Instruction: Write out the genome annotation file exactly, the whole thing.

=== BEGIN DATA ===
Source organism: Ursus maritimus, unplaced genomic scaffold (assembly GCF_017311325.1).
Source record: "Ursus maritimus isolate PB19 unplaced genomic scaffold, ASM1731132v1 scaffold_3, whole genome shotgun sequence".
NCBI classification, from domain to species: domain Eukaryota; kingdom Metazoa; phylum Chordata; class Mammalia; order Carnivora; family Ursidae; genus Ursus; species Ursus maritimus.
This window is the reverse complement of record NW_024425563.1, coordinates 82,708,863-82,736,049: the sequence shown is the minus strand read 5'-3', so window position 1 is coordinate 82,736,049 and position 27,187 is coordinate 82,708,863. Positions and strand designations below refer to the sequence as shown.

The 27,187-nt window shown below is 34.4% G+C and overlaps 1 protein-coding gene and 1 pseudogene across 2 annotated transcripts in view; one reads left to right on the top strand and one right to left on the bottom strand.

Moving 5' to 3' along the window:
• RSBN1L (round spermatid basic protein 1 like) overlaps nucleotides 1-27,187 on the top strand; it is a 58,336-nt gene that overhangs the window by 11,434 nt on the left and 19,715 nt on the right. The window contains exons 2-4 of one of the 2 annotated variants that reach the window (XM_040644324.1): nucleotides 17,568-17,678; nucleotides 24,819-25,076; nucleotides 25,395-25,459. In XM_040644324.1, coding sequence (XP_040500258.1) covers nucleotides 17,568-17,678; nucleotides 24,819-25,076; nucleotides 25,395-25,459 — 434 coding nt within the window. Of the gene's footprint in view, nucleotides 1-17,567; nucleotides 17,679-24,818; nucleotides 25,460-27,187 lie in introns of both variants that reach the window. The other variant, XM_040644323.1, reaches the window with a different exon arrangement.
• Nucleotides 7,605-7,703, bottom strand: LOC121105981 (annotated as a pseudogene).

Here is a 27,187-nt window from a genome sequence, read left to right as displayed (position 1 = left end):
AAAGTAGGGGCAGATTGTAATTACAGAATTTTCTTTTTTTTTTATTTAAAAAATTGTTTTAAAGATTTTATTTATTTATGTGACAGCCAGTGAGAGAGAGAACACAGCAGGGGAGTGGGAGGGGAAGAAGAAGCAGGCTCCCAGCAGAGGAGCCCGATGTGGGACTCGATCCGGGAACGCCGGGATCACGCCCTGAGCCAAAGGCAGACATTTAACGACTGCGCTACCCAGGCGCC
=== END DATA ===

Source organism: Ursus maritimus, unplaced genomic scaffold (assembly GCF_017311325.1).
Source record: "Ursus maritimus isolate PB19 unplaced genomic scaffold, ASM1731132v1 scaffold_3, whole genome shotgun sequence".
NCBI classification, from domain to species: domain Eukaryota; kingdom Metazoa; phylum Chordata; class Mammalia; order Carnivora; family Ursidae; genus Ursus; species Ursus maritimus.
This window is the reverse complement of record NW_024425563.1, coordinates 82,708,863-82,736,049: the sequence shown is the minus strand read 5'-3', so window position 1 is coordinate 82,736,049 and position 27,187 is coordinate 82,708,863. Positions and strand designations below refer to the sequence as shown.

The 27,187-nt window shown below is 34.4% G+C and overlaps 1 protein-coding gene and 1 pseudogene across 2 annotated transcripts in view; one reads left to right on the top strand and one right to left on the bottom strand.

Moving 5' to 3' along the window:
• RSBN1L (round spermatid basic protein 1 like) overlaps nucleotides 1-27,187 on the top strand; it is a 58,336-nt gene that overhangs the window by 11,434 nt on the left and 19,715 nt on the right. The window contains exons 2-4 of one of the 2 annotated variants that reach the window (XM_040644324.1): nucleotides 17,568-17,678; nucleotides 24,819-25,076; nucleotides 25,395-25,459. In XM_040644324.1, coding sequence (XP_040500258.1) covers nucleotides 17,568-17,678; nucleotides 24,819-25,076; nucleotides 25,395-25,459 — 434 coding nt within the window. Of the gene's footprint in view, nucleotides 1-17,567; nucleotides 17,679-24,818; nucleotides 25,460-27,187 lie in introns of both variants that reach the window. The other variant, XM_040644323.1, reaches the window with a different exon arrangement.
• Nucleotides 7,605-7,703, bottom strand: LOC121105981 (annotated as a pseudogene).

Here is a 27,187-nt window from a genome sequence, read left to right as displayed (position 1 = left end):
AAAGTAGGGGCAGATTGTAATTACAGAATTTTCTTTTTTTTTTATTTAAAAAATTGTTTTAAAGATTTTATTTATTTATGTGACAGCCAGTGAGAGAGAGAACACAGCAGGGGAGTGGGAGGGGAAGAAGAAGCAGGCTCCCAGCAGAGGAGCCCGATGTGGGACTCGATCCGGGAACGCCGGGATCACGCCCTGAGCCAAAGGCAGACATTTAACGACTGCGCTACCCAGGCGCC